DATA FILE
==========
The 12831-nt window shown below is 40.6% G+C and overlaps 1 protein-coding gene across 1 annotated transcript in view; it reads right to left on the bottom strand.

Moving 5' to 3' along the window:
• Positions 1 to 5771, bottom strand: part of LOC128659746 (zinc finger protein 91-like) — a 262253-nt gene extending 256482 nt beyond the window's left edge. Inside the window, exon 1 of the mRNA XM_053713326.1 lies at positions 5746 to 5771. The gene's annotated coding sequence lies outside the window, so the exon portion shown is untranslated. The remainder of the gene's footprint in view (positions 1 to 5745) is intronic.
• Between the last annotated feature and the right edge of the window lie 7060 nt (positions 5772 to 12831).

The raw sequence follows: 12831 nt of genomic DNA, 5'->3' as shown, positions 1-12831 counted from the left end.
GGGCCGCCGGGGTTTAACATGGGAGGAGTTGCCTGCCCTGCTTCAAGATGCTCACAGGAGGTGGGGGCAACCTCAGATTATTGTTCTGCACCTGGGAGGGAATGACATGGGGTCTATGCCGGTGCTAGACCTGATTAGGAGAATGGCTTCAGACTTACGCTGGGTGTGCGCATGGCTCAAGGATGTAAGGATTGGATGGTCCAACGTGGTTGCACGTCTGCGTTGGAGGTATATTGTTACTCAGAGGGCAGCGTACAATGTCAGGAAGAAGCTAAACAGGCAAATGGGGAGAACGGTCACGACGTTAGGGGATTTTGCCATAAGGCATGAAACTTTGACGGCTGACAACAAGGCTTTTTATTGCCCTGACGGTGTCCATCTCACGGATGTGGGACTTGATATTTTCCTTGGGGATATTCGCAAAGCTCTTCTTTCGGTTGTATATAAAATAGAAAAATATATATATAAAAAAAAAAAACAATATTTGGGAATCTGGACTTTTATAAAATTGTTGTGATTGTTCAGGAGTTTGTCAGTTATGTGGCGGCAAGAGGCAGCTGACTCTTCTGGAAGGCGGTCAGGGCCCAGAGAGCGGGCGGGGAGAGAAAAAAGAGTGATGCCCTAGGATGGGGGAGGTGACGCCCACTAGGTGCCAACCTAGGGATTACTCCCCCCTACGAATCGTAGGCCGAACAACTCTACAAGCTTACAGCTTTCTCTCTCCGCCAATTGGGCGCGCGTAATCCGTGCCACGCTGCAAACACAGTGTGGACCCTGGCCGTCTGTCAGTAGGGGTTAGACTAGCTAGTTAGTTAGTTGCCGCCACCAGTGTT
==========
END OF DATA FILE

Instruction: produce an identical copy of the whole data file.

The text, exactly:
The 12831-nt window shown below is 40.6% G+C and overlaps 1 protein-coding gene across 1 annotated transcript in view; it reads right to left on the bottom strand.

Moving 5' to 3' along the window:
• Positions 1 to 5771, bottom strand: part of LOC128659746 (zinc finger protein 91-like) — a 262253-nt gene extending 256482 nt beyond the window's left edge. Inside the window, exon 1 of the mRNA XM_053713326.1 lies at positions 5746 to 5771. The gene's annotated coding sequence lies outside the window, so the exon portion shown is untranslated. The remainder of the gene's footprint in view (positions 1 to 5745) is intronic.
• Between the last annotated feature and the right edge of the window lie 7060 nt (positions 5772 to 12831).

The raw sequence follows: 12831 nt of genomic DNA, 5'->3' as shown, positions 1-12831 counted from the left end.
GGGCCGCCGGGGTTTAACATGGGAGGAGTTGCCTGCCCTGCTTCAAGATGCTCACAGGAGGTGGGGGCAACCTCAGATTATTGTTCTGCACCTGGGAGGGAATGACATGGGGTCTATGCCGGTGCTAGACCTGATTAGGAGAATGGCTTCAGACTTACGCTGGGTGTGCGCATGGCTCAAGGATGTAAGGATTGGATGGTCCAACGTGGTTGCACGTCTGCGTTGGAGGTATATTGTTACTCAGAGGGCAGCGTACAATGTCAGGAAGAAGCTAAACAGGCAAATGGGGAGAACGGTCACGACGTTAGGGGATTTTGCCATAAGGCATGAAACTTTGACGGCTGACAACAAGGCTTTTTATTGCCCTGACGGTGTCCATCTCACGGATGTGGGACTTGATATTTTCCTTGGGGATATTCGCAAAGCTCTTCTTTCGGTTGTATATAAAATAGAAAAATATATATATAAAAAAAAAAAACAATATTTGGGAATCTGGACTTTTATAAAATTGTTGTGATTGTTCAGGAGTTTGTCAGTTATGTGGCGGCAAGAGGCAGCTGACTCTTCTGGAAGGCGGTCAGGGCCCAGAGAGCGGGCGGGGAGAGAAAAAAGAGTGATGCCCTAGGATGGGGGAGGTGACGCCCACTAGGTGCCAACCTAGGGATTACTCCCCCCTACGAATCGTAGGCCGAACAACTCTACAAGCTTACAGCTTTCTCTCTCCGCCAATTGGGCGCGCGTAATCCGTGCCACGCTGCAAACACAGTGTGGACCCTGGCCGTCTGTCAGTAGGGGTTAGACTAGCTAGTTAGTTAGTTGCCGCCACCAGTGTT